Dear Smiley: Squirrel stories abound in your columns lately, but they’re all about human hunters.
A few days ago, I was under an oak in my yard picking up twigs and small branches "pruned" from the tree by wind and squirrels.
Something hit my head and bounced to the ground — an acorn. As I continued picking up the debris, another acorn hit my head. I looked up, and there on a limb was a squirrel, looking down at me.
He was more accurate (two for two) than some of the human hunters in your column.
DIANE T. MARTIN
Dear Smiley: Since we are on furry animals, mine is about a mouse.
My wife, Jo Ann, discovered a mouse problem in our house in Del Rio, Texas (I was assigned there at the Air Force base).
A crusade was initiated to rid the house of mice with mouse traps, mostly in the kitchen. At about 11:30 one night, she wakes me up, tells me one of the mouse traps had gone off, and wants me to get rid of the invading rodent.
As I mumbled something something about waiting until morning to do the task, she insisted I get up and do it right now. Dutifully, I got up, went to the kitchen and removed the trap and mouse and threw everything in the back yard.
Coming back in, I decided to play a joke on my wife. I went to the kitchen sink and started the garbage disposal momentarily, shut it off and went back to bed.
When I got there my wife was sitting up in bed. She said, “You didn’t!”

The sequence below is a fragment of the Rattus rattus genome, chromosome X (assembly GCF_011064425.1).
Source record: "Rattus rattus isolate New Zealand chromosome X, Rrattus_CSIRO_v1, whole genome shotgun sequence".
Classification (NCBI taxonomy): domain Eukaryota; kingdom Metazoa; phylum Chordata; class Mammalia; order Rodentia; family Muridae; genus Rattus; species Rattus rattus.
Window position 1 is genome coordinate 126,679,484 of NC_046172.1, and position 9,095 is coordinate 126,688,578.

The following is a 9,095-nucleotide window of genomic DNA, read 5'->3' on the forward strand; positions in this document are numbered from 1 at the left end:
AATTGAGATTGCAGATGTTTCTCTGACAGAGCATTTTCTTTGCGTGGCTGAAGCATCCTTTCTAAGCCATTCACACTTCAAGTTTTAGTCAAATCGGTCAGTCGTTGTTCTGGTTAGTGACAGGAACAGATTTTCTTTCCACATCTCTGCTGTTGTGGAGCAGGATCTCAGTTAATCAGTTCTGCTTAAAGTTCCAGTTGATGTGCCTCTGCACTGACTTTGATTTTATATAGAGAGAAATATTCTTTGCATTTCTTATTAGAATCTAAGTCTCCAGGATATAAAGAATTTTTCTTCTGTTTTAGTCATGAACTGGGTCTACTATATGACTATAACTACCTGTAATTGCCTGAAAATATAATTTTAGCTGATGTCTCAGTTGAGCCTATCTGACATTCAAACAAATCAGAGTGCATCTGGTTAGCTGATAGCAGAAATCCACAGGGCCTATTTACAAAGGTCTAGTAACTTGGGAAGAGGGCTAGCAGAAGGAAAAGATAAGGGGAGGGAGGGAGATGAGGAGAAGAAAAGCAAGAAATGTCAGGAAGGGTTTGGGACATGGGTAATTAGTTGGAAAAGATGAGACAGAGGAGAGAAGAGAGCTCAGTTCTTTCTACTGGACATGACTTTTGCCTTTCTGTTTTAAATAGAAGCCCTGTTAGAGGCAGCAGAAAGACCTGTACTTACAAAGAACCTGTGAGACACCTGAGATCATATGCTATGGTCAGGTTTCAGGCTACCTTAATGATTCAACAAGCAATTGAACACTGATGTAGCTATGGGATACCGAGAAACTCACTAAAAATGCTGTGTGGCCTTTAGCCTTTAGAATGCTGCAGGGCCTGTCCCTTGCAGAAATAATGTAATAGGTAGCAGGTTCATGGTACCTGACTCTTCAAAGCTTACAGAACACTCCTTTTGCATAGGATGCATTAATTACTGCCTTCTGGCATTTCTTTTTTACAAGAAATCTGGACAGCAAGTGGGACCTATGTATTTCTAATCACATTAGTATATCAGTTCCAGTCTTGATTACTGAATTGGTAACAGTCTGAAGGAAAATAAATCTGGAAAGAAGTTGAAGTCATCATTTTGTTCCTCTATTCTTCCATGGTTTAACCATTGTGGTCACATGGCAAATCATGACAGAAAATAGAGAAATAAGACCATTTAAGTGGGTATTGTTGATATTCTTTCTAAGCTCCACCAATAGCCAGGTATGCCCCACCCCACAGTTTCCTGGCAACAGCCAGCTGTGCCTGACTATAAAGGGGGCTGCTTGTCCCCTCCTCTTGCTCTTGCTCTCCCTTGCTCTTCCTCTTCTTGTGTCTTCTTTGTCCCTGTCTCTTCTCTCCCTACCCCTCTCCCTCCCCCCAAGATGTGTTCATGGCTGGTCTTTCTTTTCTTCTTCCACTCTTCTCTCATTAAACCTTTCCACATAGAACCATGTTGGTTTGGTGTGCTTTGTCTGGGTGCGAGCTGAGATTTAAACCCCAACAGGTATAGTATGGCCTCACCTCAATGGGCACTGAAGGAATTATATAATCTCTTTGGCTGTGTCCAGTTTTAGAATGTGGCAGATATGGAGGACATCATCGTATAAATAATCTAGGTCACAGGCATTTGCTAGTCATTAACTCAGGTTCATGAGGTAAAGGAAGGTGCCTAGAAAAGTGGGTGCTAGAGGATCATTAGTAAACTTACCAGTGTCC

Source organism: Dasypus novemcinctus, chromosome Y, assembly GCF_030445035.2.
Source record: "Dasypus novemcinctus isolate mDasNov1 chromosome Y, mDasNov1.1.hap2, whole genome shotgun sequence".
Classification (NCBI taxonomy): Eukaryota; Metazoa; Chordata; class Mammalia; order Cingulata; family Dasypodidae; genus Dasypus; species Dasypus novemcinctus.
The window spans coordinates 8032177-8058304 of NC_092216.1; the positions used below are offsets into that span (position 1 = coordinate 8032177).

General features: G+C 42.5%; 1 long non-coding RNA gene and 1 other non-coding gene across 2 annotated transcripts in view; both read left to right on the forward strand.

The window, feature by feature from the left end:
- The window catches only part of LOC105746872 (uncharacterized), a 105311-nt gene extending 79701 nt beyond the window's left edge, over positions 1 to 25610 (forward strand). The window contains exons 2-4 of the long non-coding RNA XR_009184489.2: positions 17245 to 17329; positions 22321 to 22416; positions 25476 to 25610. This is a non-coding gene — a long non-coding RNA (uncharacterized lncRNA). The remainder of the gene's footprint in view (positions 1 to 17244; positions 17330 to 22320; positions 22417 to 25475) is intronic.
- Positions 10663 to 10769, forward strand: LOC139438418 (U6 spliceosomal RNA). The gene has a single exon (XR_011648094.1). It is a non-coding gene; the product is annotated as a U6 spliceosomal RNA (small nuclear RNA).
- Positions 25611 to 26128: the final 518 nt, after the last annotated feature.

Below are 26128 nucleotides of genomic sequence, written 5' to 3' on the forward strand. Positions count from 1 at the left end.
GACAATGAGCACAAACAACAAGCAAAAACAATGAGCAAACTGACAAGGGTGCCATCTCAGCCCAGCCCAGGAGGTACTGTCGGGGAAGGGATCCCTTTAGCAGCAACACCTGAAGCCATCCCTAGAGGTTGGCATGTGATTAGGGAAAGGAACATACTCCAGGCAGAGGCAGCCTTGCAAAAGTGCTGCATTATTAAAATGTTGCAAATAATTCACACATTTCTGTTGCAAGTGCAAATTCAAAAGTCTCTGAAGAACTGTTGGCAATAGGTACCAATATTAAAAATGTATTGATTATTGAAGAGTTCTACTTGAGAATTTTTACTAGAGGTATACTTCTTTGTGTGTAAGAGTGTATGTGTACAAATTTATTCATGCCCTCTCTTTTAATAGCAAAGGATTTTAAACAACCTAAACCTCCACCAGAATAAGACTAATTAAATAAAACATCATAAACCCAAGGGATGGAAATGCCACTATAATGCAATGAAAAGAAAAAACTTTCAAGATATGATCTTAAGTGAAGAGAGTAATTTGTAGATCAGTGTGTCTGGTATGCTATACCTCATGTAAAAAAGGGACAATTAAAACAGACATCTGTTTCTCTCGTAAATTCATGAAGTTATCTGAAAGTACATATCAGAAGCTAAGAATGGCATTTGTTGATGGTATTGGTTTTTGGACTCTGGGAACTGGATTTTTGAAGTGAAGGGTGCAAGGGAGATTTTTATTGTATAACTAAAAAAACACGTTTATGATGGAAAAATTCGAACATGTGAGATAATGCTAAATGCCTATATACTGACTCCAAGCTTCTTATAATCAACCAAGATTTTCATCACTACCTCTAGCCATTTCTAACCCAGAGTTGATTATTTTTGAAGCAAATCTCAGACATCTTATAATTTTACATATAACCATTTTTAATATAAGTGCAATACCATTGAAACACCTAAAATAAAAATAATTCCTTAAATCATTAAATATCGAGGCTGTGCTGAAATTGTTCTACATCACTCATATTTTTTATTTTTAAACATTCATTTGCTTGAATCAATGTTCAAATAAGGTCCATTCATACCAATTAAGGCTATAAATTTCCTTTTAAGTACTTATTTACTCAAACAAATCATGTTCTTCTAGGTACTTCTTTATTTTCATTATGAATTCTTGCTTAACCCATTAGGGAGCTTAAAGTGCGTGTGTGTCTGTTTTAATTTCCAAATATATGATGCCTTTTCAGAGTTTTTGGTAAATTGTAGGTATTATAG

I said, “Why not, we throw away a lot of stuff in the disposal.”
That went on for about a minute; then I busted out laughing.
Boy next door
Dear Smiley: I knew Barry Seal in the late '60s and early '70s. He ran a business that had those giant searchlights, and he also had a helicopter business.
He was just "the boy next door" to me and my best friend in high school, Betty Jo — we grew up alongside Barry as childhood neighbors.
Back in the 1970s, we never DREAMED that there would end up being a MOVIE about him!
Dear Joel: And did he resemble Tom Cruise at the time?
Dear Smiley: A few years after getting out of LSU Law School in 1979 and returning to my home town, I began to notice the little things in life that make it such a great adventure.
One day at a barber shop I began talking to an elderly gentleman, Darius G. Fontenot.
Turns out that Mr. Darius had graduated from LSU in 1939. And that he, like me, had lived in West Stadium Dorm, located inside Tiger Stadium.
Just recently I saw a Facebook post from his daughter, Marie F. Moreau, about her grandson who plays tight end on the LSU football Team (Foster Moreau, No. 84).
I'll bet that when Mr. Darius graduated in 1939 he could have never envisioned his great-grandson playing football inside the stadium that he once called home.
Life does take interesting twists and turns if we keep our eyes and hearts open.
ALEX "SONNY" CHAPMAN
Dear Smiley: I recall this story about country music legend George Jones and his band on a trip to southern California in their tour bus.
Stopping at a roadside cafe for a lunch break, they stayed around for a while after lunch, to visit with fans and sign autographs.
When he started to leave, George asked what would be the best route to get to "San Josey."
The cafe manager told him that out west a lot of places had Spanish names that started with the letter "J" but were pronounced with the letter "H" instead.
When he got up to leave, someone asked him when he would be coming back to the area after their performances that May.
George hesitated for a moment, then said, "Oh, about Hune or Huly."